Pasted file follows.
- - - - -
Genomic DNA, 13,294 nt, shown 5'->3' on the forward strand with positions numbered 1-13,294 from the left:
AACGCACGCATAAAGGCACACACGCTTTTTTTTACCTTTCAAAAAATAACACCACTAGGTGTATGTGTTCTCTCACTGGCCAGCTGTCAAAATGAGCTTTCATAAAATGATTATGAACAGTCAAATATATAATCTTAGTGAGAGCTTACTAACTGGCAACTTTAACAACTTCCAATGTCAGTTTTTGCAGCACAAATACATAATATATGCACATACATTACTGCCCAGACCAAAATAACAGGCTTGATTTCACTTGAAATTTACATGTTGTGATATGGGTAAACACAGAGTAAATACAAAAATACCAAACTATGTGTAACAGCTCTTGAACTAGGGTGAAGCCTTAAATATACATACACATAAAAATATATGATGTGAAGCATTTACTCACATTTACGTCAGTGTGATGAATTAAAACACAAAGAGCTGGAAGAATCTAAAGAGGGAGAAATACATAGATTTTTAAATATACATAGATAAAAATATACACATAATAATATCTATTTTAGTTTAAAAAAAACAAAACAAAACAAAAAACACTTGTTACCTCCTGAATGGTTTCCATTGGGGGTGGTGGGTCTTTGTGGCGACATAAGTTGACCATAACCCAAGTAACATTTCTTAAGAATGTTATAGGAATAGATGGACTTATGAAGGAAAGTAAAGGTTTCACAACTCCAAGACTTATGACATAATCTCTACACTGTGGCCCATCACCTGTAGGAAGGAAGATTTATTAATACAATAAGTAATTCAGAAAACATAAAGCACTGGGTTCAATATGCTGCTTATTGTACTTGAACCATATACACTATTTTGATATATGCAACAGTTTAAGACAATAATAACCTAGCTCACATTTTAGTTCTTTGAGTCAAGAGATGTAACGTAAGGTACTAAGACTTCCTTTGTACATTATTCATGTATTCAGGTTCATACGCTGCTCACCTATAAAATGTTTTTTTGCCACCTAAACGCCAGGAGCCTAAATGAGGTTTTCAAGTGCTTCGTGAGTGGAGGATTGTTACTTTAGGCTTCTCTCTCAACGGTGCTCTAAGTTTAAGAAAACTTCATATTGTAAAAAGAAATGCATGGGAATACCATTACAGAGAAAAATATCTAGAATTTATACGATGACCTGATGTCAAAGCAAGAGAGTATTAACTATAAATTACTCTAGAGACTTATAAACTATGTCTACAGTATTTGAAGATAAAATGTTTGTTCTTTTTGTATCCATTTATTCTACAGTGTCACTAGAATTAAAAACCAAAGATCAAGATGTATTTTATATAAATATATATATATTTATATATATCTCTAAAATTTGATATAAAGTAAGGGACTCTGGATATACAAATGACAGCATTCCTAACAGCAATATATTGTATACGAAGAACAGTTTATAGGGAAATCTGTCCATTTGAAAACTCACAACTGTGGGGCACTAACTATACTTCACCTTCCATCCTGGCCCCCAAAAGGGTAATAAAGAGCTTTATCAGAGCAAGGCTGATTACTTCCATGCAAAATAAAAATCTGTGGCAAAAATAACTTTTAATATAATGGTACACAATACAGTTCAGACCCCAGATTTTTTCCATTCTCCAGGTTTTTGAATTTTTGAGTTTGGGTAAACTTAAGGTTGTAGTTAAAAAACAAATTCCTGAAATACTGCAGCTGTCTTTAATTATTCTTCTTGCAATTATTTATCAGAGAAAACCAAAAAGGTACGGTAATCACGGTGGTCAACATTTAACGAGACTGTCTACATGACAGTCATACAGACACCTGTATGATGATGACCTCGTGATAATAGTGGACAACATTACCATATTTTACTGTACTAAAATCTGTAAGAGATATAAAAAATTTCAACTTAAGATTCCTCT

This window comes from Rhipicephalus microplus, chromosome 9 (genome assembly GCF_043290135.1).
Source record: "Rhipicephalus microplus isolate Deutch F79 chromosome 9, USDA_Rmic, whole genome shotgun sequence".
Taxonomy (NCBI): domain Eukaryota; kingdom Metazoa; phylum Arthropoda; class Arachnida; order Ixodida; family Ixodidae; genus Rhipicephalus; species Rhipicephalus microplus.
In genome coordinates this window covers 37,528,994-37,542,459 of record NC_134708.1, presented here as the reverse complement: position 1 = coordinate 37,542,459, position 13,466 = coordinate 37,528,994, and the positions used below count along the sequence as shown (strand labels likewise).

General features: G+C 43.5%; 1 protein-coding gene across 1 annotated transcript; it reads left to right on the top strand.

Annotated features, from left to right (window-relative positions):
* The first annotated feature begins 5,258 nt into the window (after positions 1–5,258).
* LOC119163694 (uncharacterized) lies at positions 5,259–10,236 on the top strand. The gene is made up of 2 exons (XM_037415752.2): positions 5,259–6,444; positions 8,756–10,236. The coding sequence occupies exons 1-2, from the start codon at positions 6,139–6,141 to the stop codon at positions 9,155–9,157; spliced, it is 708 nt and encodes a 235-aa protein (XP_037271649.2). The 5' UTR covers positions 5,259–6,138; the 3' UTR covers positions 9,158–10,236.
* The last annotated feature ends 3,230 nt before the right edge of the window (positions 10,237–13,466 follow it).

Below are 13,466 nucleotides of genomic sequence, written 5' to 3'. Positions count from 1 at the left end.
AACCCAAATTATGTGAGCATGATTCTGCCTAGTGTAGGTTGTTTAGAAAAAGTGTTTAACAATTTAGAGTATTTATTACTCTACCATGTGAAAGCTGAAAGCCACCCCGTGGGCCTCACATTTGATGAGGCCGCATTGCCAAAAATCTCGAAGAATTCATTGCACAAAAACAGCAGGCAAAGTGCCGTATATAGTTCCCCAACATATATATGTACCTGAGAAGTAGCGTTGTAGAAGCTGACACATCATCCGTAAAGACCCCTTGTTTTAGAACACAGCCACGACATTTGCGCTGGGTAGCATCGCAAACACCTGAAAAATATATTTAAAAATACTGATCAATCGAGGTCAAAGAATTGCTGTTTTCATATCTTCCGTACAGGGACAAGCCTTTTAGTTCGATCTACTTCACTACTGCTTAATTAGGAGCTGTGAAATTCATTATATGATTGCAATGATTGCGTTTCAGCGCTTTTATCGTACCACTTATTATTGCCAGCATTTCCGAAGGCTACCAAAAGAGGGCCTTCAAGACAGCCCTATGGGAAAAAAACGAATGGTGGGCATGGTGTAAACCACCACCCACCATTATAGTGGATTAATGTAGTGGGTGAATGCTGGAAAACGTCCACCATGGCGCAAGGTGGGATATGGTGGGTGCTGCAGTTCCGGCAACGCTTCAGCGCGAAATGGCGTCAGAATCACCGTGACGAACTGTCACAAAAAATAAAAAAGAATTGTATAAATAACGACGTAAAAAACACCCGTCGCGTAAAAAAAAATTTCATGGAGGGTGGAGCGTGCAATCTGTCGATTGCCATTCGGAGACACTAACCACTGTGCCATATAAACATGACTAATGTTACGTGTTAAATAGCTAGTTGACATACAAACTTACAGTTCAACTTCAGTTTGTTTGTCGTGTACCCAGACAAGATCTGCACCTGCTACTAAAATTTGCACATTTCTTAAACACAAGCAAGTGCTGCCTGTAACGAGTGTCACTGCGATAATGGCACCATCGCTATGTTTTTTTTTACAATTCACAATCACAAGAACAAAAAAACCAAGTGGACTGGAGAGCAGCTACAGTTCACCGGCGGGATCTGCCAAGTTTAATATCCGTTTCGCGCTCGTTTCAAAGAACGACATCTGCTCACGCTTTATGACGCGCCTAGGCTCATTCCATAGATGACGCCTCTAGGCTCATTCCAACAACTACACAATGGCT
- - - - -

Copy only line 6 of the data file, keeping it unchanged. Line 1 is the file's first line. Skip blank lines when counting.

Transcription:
In genome coordinates this window covers 37,528,994-37,542,459 of record NC_134708.1, presented here as the reverse complement: position 1 = coordinate 37,542,459, position 13,466 = coordinate 37,528,994, and the positions used below count along the sequence as shown (strand labels likewise).